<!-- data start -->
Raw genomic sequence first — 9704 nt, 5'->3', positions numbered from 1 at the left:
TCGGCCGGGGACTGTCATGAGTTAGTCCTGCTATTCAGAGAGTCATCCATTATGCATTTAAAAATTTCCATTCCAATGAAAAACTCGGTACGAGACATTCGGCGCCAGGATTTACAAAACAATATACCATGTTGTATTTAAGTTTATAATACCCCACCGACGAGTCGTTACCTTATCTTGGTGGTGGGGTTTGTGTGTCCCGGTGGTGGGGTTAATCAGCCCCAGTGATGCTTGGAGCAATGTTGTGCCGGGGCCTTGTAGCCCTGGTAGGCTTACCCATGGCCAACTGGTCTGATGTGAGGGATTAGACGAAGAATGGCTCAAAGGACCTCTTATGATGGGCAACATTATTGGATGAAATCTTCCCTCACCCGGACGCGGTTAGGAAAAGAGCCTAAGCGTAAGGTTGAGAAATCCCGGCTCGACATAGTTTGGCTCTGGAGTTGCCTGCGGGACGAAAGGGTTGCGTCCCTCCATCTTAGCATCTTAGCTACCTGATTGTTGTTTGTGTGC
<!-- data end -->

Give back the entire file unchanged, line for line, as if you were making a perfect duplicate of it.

Raw genomic sequence first — 9704 nt, 5'->3', positions numbered from 1 at the left:
TCGGCCGGGGACTGTCATGAGTTAGTCCTGCTATTCAGAGAGTCATCCATTATGCATTTAAAAATTTCCATTCCAATGAAAAACTCGGTACGAGACATTCGGCGCCAGGATTTACAAAACAATATACCATGTTGTATTTAAGTTTATAATACCCCACCGACGAGTCGTTACCTTATCTTGGTGGTGGGGTTTGTGTGTCCCGGTGGTGGGGTTAATCAGCCCCAGTGATGCTTGGAGCAATGTTGTGCCGGGGCCTTGTAGCCCTGGTAGGCTTACCCATGGCCAACTGGTCTGATGTGAGGGATTAGACGAAGAATGGCTCAAAGGACCTCTTATGATGGGCAACATTATTGGATGAAATCTTCCCTCACCCGGACGCGGTTAGGAAAAGAGCCTAAGCGTAAGGTTGAGAAATCCCGGCTCGACATAGTTTGGCTCTGGAGTTGCCTGCGGGACGAAAGGGTTGCGTCCCTCCATCTTAGCATCTTAGCTACCTGATTGTTGTTTGTGTGC